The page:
The story continues here, in the world of generators, and it has never been more important that now, as we face a crisis that relies on the essential businesses we count on to work. As a brief recap, I will remind you that moisture hosts a breeding ground for bugs—anaerobic yeasts and fungi that excrete acetic acid, which is highly corrosive to steel and other metals commonly found in our industry. When they’re done eating your fuel and creating their concoction of corrosion, they die off, making room for their offspring. And, when they die off, they sink to the bottom of your tank, contributing to the black sludge that is commonly found during bottom sampling.
Moisture, if you weren’t already aware, is inside all diesel fuel, you can’t help that. What you can do is ensure that the fuel inside your generator tank is as dry as it can be. To maintain fuel and keep it on spec, a few things can be done, including bottom testing of tanks, installing desiccant dryer units to the vent pipes, and dosing the fuel with appropriate chemical additives. Unfortunately, much like our valued healthcare workers, it’s nearly impossible to make a diagnosis on where your tank is without sampling and analysis. As a fuel quality consultant, it is always my recommendation that facility and/or electrical managers work with professionals to collect and analyze their generator bulk tank samples to make sure the fuel is in good condition before there is an outage.
Fuel-drying agents and biocide packages are always important to consider when a problem is discovered. If Covid-19 has produced anything in the way of positivity for our industry, it has helped illuminate something that most of us have overlooked—diesel generators need more care and attention than your average bulk tank. The fuel sits relatively stagnant more than anywhere else in the industry. Would you drink a glass of water that had been left on the counter for 30 days, exposed to condensation and microscopic particulate matter that makes up the atmosphere around us? Probably not. There’s a chance you might get sick. And, in some irony, that’s what many of the generators I visit have become.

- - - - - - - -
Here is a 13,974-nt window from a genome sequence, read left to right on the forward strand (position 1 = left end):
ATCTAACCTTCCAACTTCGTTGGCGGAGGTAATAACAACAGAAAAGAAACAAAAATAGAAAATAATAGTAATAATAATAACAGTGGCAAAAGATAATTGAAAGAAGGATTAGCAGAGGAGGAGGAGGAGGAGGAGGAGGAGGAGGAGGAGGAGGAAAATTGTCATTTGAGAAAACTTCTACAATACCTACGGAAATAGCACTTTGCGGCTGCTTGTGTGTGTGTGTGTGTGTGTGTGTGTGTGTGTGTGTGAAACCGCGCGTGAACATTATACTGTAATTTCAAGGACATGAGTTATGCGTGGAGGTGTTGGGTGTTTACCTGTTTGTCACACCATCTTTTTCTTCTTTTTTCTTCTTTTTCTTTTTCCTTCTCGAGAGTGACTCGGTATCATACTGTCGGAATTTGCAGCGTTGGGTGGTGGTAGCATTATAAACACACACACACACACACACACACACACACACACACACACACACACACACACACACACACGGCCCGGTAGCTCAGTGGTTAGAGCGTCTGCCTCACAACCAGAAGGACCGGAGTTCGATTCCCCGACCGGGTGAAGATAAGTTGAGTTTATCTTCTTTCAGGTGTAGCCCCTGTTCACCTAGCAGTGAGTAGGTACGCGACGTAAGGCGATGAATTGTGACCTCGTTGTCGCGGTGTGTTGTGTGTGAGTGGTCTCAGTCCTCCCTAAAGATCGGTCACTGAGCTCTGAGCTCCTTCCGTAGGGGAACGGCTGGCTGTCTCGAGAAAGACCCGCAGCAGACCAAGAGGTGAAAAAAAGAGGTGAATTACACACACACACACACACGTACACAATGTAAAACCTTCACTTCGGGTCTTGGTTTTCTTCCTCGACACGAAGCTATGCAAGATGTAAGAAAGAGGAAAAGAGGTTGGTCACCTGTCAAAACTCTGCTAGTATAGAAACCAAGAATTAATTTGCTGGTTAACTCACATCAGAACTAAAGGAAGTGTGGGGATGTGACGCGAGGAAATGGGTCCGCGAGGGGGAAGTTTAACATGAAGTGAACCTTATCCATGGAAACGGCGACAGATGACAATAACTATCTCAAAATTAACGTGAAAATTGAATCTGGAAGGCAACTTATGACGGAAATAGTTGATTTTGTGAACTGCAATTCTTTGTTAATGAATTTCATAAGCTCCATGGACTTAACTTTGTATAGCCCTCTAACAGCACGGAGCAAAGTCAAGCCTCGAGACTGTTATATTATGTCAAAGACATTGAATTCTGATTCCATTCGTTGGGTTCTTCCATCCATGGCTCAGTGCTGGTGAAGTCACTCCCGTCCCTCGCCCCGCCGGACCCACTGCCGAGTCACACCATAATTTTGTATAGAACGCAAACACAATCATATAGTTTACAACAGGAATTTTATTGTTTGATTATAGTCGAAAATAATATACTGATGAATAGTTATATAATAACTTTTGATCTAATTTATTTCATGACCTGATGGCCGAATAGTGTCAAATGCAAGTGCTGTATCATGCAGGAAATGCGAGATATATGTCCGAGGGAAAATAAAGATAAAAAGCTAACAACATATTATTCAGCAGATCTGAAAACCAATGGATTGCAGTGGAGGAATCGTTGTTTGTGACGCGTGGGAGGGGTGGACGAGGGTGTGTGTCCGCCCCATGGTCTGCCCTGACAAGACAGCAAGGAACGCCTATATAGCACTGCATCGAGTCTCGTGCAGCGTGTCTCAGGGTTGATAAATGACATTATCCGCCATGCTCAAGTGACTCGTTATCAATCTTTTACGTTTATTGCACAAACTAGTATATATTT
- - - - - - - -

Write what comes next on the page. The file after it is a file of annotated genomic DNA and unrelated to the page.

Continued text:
The bottom samples too often come back up ugly, with black particulate and water in the base of the sample bottle. “God, look at that sludge,” one facility manager at a hospital in Concord, New Hampshire remarked, clearly unaware of the problem in the underground storage tank. He was concerned, and rightfully so. If the power grid goes down at a hospital and the generator chokes on bad fuel, it only takes minutes before serious problems inside the building can occur. Breathing machines and automated drip-control systems must work. It’s that simple.
Examination of your current generator practices and stabilization of fuel is crucial, now, like never before. This practice of testing and diagnosing the problem proactively is something you should absolutely consider. Diesel has been reliable for over 125 years, and we’ve had great success with it. It wants to work for you. We owe it to the customers we serve in dozens of industries to make sure it is healthy and on-spec. The reality we face now in this pandemic has only magnified the issue.
How healthy is your fuel? If you’re unsure, now is the time to reach out. We, like you, are essential and are willing to help.
Barry Aruda is the Northeast Regional Manager for Advanced Fuel Solutions. As an admitted “fuel quality fanatic,” he spends a great deal of his full-time job testing fuel for analysis, recommending preventative defensive strategies, and working with dealers to overcome the challenges of housekeeping and changing technology.